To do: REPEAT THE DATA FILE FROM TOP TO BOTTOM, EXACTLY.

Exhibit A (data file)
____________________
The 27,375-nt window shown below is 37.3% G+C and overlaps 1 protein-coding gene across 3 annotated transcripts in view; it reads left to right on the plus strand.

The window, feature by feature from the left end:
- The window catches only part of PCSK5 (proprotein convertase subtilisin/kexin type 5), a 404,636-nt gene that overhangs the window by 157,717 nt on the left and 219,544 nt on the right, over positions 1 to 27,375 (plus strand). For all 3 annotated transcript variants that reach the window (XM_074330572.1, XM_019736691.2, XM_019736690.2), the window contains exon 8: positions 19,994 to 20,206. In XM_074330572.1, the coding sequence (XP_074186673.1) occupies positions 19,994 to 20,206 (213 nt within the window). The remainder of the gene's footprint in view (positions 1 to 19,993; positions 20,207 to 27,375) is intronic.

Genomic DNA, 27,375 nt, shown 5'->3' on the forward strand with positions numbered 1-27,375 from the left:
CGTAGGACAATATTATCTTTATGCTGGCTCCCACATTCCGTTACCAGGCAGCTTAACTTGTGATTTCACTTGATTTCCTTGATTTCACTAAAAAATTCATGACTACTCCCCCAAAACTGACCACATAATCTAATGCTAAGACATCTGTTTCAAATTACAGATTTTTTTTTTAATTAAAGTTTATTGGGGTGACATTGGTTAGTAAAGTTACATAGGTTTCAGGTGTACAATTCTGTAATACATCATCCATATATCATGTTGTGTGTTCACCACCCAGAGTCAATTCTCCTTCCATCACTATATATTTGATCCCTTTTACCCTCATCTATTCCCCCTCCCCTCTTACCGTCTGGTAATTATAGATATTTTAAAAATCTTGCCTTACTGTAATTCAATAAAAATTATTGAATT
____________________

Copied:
The 27,375-nt window shown below is 37.3% G+C and overlaps 1 protein-coding gene across 3 annotated transcripts in view; it reads left to right on the plus strand.

The window, feature by feature from the left end:
- The window catches only part of PCSK5 (proprotein convertase subtilisin/kexin type 5), a 404,636-nt gene that overhangs the window by 157,717 nt on the left and 219,544 nt on the right, over positions 1 to 27,375 (plus strand). For all 3 annotated transcript variants that reach the window (XM_074330572.1, XM_019736691.2, XM_019736690.2), the window contains exon 8: positions 19,994 to 20,206. In XM_074330572.1, the coding sequence (XP_074186673.1) occupies positions 19,994 to 20,206 (213 nt within the window). The remainder of the gene's footprint in view (positions 1 to 19,993; positions 20,207 to 27,375) is intronic.

Genomic DNA, 27,375 nt, shown 5'->3' on the forward strand with positions numbered 1-27,375 from the left:
CGTAGGACAATATTATCTTTATGCTGGCTCCCACATTCCGTTACCAGGCAGCTTAACTTGTGATTTCACTTGATTTCCTTGATTTCACTAAAAAATTCATGACTACTCCCCCAAAACTGACCACATAATCTAATGCTAAGACATCTGTTTCAAATTACAGATTTTTTTTTTAATTAAAGTTTATTGGGGTGACATTGGTTAGTAAAGTTACATAGGTTTCAGGTGTACAATTCTGTAATACATCATCCATATATCATGTTGTGTGTTCACCACCCAGAGTCAATTCTCCTTCCATCACTATATATTTGATCCCTTTTACCCTCATCTATTCCCCCTCCCCTCTTACCGTCTGGTAATTATAGATATTTTAAAAATCTTGCCTTACTGTAATTCAATAAAAATTATTGAATT